than the passengers (passengers enter the plane from the rear). There
could essentially be a massacre occurring in the cabin and the crew
would be completely unaware unless one of the flight attendants or
passengers phoned the cockpit. I decided I was personally not a fan
of this configuration.
Take-off was uneventful. It was well
after dark by now, so we turned on the reading light over my seat.
Which proceeded to flicker on and off for the duration of the 45
minute flight. All sorts of wonderful electrical problems were
running through my head.
A few minutes into the flight the
attendants came by with coffee. I’m not a coffee drinker so I
declined. Husband, very much a coffee drinker, accepted. After a sip
he informed me it had booze in it. I decided I should have become a
In the end we made it there just fine
(as I knew we would), and taxied onto the tarmac at Jose Martí
airport in Havana.
The plane, remarkably, was also not
air-conditioned, and quickly became sweltering. Not a murmer of
complaint. Again, not unusual for Cuba.
We saw some airport workers approach
the plane. Ah! Something's happening. Wait... what? They're all
fleeing for some reason. Is there a bomb on board? And we waited some
more. Then we taxied to another place. And now we were allowed to
Wherever we were, we were so far from
the airport at this point that there was a large city bus waiting for
us to board. Nothing could surprise me at this point – nothing but
the Cubans around me holding bus doors open for me and fussing over
me and insisting I take someone's seat on the crowded bus.
I found myself sitting next to a young
man with a cast on his arm. I gestured to my broken wing. “Did you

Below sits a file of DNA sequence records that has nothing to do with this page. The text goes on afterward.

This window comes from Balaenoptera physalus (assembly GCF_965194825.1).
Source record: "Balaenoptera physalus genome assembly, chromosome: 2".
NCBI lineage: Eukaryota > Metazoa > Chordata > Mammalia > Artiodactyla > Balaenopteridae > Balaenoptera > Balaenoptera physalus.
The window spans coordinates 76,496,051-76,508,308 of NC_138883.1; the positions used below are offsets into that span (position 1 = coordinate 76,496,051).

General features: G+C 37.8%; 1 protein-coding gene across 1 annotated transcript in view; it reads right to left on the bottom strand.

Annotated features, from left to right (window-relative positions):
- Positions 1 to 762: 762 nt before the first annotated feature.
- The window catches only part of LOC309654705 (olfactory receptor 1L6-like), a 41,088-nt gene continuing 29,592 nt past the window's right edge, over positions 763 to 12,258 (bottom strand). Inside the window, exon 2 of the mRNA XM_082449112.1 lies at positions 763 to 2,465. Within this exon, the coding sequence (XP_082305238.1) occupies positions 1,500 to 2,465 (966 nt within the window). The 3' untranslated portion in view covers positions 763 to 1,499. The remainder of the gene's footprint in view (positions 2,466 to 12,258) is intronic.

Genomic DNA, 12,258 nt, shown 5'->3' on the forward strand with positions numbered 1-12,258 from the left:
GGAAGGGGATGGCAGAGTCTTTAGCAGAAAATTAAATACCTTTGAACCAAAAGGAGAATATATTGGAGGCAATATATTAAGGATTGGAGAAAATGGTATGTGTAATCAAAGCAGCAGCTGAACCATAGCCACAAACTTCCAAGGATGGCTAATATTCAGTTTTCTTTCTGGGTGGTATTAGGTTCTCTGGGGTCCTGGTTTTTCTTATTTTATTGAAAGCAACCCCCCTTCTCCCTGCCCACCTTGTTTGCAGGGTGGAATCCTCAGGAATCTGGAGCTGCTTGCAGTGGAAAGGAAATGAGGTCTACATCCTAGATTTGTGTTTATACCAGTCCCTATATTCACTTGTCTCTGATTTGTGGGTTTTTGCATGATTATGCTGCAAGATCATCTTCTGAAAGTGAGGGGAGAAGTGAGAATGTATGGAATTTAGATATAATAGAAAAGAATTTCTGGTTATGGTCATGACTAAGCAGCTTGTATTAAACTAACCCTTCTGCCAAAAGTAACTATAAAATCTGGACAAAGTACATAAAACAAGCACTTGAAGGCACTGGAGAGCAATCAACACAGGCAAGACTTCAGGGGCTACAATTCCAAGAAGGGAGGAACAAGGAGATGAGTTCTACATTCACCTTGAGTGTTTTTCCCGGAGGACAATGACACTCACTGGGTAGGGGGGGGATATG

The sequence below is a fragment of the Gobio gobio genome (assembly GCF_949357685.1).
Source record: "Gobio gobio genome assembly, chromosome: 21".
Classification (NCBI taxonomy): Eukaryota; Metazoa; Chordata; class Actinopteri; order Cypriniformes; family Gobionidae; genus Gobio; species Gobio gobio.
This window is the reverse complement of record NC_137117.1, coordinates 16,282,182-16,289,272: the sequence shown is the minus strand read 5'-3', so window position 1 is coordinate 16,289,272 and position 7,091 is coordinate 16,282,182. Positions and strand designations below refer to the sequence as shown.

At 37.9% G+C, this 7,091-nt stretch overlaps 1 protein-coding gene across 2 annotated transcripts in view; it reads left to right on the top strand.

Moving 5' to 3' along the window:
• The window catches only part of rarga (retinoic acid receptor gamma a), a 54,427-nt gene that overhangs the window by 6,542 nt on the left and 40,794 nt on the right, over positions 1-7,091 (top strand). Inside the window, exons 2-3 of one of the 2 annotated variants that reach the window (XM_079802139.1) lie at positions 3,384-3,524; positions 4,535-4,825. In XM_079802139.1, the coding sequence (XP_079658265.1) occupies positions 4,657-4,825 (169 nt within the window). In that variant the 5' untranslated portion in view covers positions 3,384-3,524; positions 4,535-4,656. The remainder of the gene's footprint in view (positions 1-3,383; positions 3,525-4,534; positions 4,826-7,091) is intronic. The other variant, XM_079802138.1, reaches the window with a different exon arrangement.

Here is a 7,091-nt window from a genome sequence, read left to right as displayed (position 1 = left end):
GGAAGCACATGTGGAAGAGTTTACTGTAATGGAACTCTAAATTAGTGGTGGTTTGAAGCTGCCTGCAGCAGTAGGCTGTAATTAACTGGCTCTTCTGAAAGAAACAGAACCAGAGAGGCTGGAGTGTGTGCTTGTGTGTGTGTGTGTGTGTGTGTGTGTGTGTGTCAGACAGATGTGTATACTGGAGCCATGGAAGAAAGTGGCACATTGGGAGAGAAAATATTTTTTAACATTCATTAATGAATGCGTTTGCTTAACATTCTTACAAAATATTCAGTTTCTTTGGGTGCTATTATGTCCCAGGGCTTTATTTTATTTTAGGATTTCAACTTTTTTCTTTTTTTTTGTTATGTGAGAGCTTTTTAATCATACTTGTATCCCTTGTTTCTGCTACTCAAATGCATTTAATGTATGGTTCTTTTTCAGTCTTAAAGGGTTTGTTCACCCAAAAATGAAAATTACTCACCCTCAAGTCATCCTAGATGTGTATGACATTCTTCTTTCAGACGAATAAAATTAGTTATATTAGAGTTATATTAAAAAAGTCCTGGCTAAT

do that on Cayo Largo?” I asked. On a nearby cayo, it turns out. He
is Cuban and was working there. He was now coming to Havana for
surgery on it.
We finally reached the airport. Much of
the next few minutes is a blur. With 4 bags and 3 working arms, I
knew we'd need a luggage cart to get our things to a taxi. It
appeared I couldn't get a luggage cart without breaking security. But
could I get back in to Husband with the luggage if I dis so? I
pantomimed all this (with one arm) to a security guard manning the
exit from the secure zone into the public area. Either I conveyed it
or I annoyed her enough for her to say “Go!” I ran out, grabbed a
luggage cart, and went back into the luggage conveyer. We collected
our bags and exited the airport, two naifs in Havana.
Well, not that naive. Miguel had
brilliantly even told us what was a fair taxi fare to our hotel. We
located a cab driver piloting a decrepit Lada and agreed on that
price, and hopped into the cab. It was after 10pm and we were
exhausted, but we were finally one step closer to home.
I rolled my window down. It was a
magical ride into Havana, through it, and to our hotel, the Hotel